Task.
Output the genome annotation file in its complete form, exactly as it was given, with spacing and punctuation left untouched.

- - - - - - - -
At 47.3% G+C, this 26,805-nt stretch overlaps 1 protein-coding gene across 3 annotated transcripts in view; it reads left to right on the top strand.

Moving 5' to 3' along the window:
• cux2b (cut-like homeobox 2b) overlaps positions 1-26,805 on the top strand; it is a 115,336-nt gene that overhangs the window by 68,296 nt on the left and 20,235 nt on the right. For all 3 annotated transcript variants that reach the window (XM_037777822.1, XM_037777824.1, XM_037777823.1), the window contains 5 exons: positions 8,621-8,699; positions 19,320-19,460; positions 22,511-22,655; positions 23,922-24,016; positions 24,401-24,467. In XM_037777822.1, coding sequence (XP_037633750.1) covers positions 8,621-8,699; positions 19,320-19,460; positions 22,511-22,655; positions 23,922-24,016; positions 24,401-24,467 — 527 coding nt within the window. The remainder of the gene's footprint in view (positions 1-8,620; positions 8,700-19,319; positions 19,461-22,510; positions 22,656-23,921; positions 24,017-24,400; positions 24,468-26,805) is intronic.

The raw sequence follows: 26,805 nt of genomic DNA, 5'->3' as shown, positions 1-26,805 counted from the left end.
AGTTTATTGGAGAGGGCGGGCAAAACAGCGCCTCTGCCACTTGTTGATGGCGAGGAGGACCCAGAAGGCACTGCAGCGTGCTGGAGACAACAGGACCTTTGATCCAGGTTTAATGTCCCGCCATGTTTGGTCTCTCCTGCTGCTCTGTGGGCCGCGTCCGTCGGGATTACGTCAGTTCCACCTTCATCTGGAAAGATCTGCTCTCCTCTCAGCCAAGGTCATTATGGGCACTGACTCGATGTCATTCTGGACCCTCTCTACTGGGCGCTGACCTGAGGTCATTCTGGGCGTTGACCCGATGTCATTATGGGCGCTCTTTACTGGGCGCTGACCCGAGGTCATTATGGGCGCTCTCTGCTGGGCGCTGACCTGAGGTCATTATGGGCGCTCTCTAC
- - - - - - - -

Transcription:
At 47.3% G+C, this 26,805-nt stretch overlaps 1 protein-coding gene across 3 annotated transcripts in view; it reads left to right on the top strand.

Moving 5' to 3' along the window:
• cux2b (cut-like homeobox 2b) overlaps positions 1-26,805 on the top strand; it is a 115,336-nt gene that overhangs the window by 68,296 nt on the left and 20,235 nt on the right. For all 3 annotated transcript variants that reach the window (XM_037777822.1, XM_037777824.1, XM_037777823.1), the window contains 5 exons: positions 8,621-8,699; positions 19,320-19,460; positions 22,511-22,655; positions 23,922-24,016; positions 24,401-24,467. In XM_037777822.1, coding sequence (XP_037633750.1) covers positions 8,621-8,699; positions 19,320-19,460; positions 22,511-22,655; positions 23,922-24,016; positions 24,401-24,467 — 527 coding nt within the window. The remainder of the gene's footprint in view (positions 1-8,620; positions 8,700-19,319; positions 19,461-22,510; positions 22,656-23,921; positions 24,017-24,400; positions 24,468-26,805) is intronic.

The raw sequence follows: 26,805 nt of genomic DNA, 5'->3' as shown, positions 1-26,805 counted from the left end.
AGTTTATTGGAGAGGGCGGGCAAAACAGCGCCTCTGCCACTTGTTGATGGCGAGGAGGACCCAGAAGGCACTGCAGCGTGCTGGAGACAACAGGACCTTTGATCCAGGTTTAATGTCCCGCCATGTTTGGTCTCTCCTGCTGCTCTGTGGGCCGCGTCCGTCGGGATTACGTCAGTTCCACCTTCATCTGGAAAGATCTGCTCTCCTCTCAGCCAAGGTCATTATGGGCACTGACTCGATGTCATTCTGGACCCTCTCTACTGGGCGCTGACCTGAGGTCATTCTGGGCGTTGACCCGATGTCATTATGGGCGCTCTTTACTGGGCGCTGACCCGAGGTCATTATGGGCGCTCTCTGCTGGGCGCTGACCTGAGGTCATTATGGGCGCTCTCTAC